MPs say firm’s links to blacklisting mean it should not have been awarded deal
Sir Robert McAlpine has hit back at MPs who want it to be pulled from the contract to refurbish Big Ben because of its links to blacklisting.
Dozens of Labour MPs have signed an early day motion – a debate on a subject in the House of Commons on a day that has not yet been fixed – calling for the firm to be dropped from the work.
Among those signing the motion are the former deputy leader of the Labour party Harriet Harman, Tottenham MP David Lammy, Stephen Kinnock, son of former party leader Neil, and former shadow business secretary Chuka Umunna. A number of SNP MPs, including its home affairs spokesperson Joanna Cherry, have added their names to the motion as well.
The motion says “that awarding the contract to McAlpine is inappropriate and an insult to the victims of blacklisting in the construction sector and sends a message that firms can engage in such unacceptable practices without serious consequences”.
It calls on awarding authority the House of Commons and House of Lords Commissions “to rethink thier decision and award the contract to another construction company that does not have a history of involvement in blacklisting”.
But the Olympic stadium builder, which earlier this summer appointed Paul Hamer, the chief executive of consultant WYG, to run the company after a year-long search, said the issue of blacklisting was “firmly in the past”.
McAlpine was one of a number of firms caught up in the scandal eight years ago when the Information Commissioner raided the offices of the Consulting Association and found a blacklist of over 3,000 construction workers that had been used by firms to vet employees.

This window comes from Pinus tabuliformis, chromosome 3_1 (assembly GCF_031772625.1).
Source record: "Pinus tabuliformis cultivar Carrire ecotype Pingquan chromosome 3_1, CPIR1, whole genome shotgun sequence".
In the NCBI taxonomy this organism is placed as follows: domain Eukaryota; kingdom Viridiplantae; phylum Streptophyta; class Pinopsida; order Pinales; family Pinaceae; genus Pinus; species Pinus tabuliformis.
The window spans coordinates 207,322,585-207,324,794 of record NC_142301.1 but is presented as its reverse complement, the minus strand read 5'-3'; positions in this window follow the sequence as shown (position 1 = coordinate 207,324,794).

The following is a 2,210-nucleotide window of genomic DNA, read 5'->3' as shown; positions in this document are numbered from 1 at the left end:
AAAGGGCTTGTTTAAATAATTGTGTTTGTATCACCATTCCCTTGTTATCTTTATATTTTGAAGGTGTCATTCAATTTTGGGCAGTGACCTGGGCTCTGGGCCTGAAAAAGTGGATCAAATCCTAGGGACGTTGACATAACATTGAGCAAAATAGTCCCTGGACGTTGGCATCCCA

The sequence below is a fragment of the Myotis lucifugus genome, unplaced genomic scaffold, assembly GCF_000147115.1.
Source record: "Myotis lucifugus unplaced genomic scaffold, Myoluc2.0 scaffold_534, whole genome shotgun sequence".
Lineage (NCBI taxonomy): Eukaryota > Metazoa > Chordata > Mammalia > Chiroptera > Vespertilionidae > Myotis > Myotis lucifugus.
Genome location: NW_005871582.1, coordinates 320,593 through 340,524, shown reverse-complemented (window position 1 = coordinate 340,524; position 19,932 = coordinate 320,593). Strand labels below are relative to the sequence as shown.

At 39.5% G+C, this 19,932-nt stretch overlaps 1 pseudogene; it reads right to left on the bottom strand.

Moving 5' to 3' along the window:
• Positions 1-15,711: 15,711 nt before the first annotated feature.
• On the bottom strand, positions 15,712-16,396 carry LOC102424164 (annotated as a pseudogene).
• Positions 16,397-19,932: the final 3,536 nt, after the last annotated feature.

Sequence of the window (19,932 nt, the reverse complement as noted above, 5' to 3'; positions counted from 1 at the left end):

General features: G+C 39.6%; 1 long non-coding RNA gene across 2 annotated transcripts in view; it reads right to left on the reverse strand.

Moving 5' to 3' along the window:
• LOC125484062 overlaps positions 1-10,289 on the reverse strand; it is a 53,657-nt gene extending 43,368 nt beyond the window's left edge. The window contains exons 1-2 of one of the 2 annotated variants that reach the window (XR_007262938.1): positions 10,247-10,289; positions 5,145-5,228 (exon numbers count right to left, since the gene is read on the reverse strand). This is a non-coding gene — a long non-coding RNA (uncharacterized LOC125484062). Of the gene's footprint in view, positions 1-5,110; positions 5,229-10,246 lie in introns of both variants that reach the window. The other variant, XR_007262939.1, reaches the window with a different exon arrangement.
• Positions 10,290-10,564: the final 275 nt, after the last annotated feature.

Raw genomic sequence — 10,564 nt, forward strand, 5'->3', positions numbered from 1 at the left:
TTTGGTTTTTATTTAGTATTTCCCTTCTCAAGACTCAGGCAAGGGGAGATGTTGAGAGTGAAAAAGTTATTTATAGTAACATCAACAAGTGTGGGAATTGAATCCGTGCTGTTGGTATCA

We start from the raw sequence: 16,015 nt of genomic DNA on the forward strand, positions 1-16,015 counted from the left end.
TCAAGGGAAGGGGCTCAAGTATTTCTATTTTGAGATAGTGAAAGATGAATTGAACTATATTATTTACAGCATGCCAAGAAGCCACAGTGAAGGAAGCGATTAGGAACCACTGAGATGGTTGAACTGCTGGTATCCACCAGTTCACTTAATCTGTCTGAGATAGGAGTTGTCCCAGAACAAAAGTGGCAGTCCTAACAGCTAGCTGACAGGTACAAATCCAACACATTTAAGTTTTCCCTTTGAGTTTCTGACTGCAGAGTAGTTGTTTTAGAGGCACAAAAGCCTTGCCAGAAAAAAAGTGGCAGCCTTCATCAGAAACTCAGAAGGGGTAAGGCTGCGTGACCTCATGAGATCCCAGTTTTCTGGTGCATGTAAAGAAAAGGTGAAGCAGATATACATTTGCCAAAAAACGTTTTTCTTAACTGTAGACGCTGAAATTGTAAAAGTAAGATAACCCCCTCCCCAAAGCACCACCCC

The firm said it had won the contract following a thorough review of its operational procedures by parliament’s procurement team and added: “There is no blacklisting at Sir Robert McAlpine. We have a zero-tolerance policy towards blacklisting, illegal or unfair recruitment practices and we expect all of our sub-contractors to comply with this policy.
“Blacklisting in construction was, until 2009, an industry-wide issue – most of the largest British construction companies in operation today were involved in the past, when there was no legislation in place to outlaw the practice. Sir Robert McAlpine has admitted and apologised for its past involvement and has paid compensation to affected workers.
“As part of the tender process for the project, parliament’s procurement team undertook a thorough review of our operational procedures before the contract was awarded.
“Our HR and recruitment processes met parliament’s high standards and it found absolutely no evidence that blacklisting is being supported or encouraged. For Sir Robert McAlpine, the issue of blacklisting is firmly in the past.”
McAlpine was one of eight companies that later apologised and paid financial settlements to blacklisted workers through the High Court.